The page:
Mommy, I want to be an abortion provider
Like any 27-year-old desk jockey in a position I’m obviously not going to be in for the rest of my life, I checked in with my past selves to see who I had wanted to be when I grew up.
People always say you’re supposed to follow your dreams, and there you will find your bliss. But that’s the one and only time we assume 18 years olds have the lived experience to make major decisions about their futures, and that logic seems a little flawed.
For instance, 18-year-old me decided I wanted to be a Russian teacher when I grew up. But 18-year-old me did not account for not getting into grad school and landing in a comfortable if soul-crushing freelance writing career.
If I could have kept the momentum going in my first career – who knows? But fortunately for all of us, the bottom fell out of that market, and I was propelled back into the real world.
I’ve been paid to maintain listervs, Instagram pictures of food, speak Russian, lip sync to Melissa Etheridge songs, do makeup, tell jokes, write erotica, serve chicken salad, move shopping carts to and fro, and that’s just the tip! How do I know what the hell I’m supposed to do with my life when practically anything’s ok, at least for 45 minutes?
The most practical dream job I probably had as a child was teacher. Probably English. A lot of people in my family are teachers or teacher adjacent (I think they call them paraeducators these days), and it seemed like a pretty solid career choice – subtracting out the fact that I’ve never, ever met a truly happy teacher.
My childhood dream of being a therapist met a similar fate on career day in third grade. Our town’s only child psychologist came to talk to a group of children about how much she hated her job. Career day speakers are apparently not screened in Hillsdale, MI.
In the fourth grade, we had to write about we wanted to be when we grew up. At the time, I was watching a lot of fashion shows on this new thing called cable TV, and I decided, for the purposes of this report, that I wanted to be a fashion designer. I even got to use the computer with the encyclopedia to research being a fashion designer, as there weren’t a lot of people in my area to ask about breaking into the world of haute couture. I imagine at this point my mother got a sternly worded note that went something like: “Your son shows great promise, mostly of becoming a flaming homosexual.”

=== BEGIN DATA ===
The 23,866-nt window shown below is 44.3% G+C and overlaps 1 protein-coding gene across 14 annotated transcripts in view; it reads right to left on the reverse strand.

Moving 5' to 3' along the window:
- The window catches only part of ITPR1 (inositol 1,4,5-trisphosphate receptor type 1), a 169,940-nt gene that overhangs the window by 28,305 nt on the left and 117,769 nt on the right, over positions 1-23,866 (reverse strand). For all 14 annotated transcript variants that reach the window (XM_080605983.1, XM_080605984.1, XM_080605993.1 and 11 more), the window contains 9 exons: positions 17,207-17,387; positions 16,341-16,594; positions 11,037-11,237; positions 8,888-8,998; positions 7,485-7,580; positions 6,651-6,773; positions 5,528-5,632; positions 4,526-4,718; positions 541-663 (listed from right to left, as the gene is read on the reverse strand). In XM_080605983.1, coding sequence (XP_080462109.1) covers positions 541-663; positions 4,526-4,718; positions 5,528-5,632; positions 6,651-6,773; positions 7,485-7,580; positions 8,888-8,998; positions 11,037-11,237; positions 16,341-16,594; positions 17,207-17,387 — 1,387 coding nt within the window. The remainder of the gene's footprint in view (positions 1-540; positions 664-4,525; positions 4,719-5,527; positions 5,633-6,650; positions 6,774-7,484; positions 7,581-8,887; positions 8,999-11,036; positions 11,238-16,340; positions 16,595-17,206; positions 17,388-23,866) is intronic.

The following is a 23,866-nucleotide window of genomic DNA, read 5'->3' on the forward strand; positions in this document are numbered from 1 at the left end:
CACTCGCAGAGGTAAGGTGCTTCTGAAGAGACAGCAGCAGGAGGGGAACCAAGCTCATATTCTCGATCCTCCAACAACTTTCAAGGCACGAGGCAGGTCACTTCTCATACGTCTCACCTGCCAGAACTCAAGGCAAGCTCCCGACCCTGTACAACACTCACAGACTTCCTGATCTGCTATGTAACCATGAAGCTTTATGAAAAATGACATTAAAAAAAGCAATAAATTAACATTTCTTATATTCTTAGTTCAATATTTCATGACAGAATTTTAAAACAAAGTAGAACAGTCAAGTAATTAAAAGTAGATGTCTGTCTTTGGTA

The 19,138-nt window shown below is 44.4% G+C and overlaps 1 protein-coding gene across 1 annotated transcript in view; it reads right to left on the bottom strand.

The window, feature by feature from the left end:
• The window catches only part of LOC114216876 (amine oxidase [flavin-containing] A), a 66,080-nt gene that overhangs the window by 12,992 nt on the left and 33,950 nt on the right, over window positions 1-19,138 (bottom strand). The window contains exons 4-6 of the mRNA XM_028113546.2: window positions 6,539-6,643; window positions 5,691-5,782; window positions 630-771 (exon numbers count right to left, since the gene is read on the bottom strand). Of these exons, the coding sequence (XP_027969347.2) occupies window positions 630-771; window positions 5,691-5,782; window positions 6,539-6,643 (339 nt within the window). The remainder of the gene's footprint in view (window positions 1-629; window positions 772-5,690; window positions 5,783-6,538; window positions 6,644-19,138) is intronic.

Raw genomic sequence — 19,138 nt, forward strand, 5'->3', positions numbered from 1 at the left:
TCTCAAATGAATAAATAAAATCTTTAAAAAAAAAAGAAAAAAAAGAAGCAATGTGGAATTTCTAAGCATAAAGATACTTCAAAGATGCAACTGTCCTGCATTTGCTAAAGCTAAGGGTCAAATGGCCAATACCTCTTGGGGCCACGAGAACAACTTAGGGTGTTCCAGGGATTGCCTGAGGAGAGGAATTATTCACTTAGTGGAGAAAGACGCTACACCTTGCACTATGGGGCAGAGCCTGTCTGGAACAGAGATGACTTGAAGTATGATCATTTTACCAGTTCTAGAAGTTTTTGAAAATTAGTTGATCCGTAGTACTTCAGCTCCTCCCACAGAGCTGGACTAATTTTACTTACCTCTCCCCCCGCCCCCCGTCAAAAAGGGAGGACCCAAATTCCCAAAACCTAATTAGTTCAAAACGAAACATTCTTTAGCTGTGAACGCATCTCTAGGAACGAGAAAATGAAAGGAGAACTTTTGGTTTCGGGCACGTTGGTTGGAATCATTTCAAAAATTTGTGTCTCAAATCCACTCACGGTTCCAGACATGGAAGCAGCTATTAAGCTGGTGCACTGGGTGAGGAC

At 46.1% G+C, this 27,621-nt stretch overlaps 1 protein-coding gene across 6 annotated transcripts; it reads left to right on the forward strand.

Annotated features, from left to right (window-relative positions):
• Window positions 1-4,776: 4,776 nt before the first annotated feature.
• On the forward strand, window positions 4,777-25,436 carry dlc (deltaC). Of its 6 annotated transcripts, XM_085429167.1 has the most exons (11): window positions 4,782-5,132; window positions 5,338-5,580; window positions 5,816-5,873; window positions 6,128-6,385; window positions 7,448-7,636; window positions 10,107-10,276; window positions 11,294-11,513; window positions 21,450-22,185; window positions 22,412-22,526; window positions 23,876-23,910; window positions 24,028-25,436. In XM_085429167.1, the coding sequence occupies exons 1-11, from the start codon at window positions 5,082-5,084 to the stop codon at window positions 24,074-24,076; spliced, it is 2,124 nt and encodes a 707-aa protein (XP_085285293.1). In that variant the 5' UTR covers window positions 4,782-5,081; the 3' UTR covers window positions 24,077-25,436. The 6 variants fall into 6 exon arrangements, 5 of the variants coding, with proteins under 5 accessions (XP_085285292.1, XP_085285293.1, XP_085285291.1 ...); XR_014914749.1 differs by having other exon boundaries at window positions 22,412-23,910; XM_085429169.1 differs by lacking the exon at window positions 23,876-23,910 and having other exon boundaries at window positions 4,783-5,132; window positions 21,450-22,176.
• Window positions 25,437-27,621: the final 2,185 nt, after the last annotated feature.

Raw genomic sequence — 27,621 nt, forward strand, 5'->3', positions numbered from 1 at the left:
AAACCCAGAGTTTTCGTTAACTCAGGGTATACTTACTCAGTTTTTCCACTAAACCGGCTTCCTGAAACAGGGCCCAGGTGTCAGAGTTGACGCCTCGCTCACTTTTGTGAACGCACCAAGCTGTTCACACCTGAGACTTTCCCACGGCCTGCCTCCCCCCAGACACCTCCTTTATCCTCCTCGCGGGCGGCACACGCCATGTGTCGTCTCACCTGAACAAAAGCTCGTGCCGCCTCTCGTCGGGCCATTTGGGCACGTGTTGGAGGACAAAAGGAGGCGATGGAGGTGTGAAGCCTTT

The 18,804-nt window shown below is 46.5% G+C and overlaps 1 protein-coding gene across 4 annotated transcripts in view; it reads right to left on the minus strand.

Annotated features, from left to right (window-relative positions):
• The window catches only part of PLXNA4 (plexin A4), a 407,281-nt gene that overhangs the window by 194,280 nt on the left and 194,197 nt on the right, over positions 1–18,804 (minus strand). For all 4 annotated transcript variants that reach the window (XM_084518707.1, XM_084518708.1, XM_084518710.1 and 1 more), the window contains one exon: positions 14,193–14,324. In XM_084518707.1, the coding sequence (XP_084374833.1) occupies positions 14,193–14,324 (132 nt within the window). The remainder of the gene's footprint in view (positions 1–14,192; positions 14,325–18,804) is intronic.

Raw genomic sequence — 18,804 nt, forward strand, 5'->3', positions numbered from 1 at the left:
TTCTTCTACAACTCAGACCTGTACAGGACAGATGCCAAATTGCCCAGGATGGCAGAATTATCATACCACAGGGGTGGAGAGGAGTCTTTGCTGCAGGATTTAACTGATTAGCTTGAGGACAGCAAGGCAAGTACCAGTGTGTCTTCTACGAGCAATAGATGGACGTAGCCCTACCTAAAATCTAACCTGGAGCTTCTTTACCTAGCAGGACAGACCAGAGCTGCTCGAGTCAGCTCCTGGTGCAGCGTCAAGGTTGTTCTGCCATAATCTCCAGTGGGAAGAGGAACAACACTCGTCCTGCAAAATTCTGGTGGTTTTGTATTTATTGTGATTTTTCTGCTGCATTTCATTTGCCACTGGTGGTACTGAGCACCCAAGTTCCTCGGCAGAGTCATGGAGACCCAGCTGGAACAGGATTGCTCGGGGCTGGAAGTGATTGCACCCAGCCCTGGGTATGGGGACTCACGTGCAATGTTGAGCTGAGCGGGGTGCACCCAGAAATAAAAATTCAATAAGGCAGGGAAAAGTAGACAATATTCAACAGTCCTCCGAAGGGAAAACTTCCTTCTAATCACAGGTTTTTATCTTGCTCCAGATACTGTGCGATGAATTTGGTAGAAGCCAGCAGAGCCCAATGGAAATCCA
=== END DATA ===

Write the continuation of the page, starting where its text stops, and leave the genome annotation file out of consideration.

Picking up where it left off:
That same year, I remember turning to my mom and telling her I wanted to be an abortion provider when I grew up. My mother, accepting and graceful nurse that she is, told me that I had better study hard. I believe she employed a similar parenting tactic when I asked her to dye my hair green when I was 15. “Sure, I’ll take you to the salon and we’ll get that temporary hair dye, and if you like it, you can dye your hair whatever color you want.” I didn’t dye my hair until I turned 26.
Will & Grace (or should I say Will and Jack) inspired some of my career aspirations as a teen. Near as I could tell, gay men could either be wildly successful lawyers without really doing icky law things, or we could be talentless dreamers with hearts of gold (nay, platinum!) kept afloat by our relationships with boozy middle-aged socialites. Really, I wanted to be Jack gay and Will successful, or, failing that, Karen happy.
I remember declaring to my high school English teacher – because, yes, there was just the one – that I was going to grow up to be a secretary. In that moment she sprouted hissing dinosaur gills, rising up on her haunches, and shrieked, “OH NO YOU’RE NOT.” So that was settled.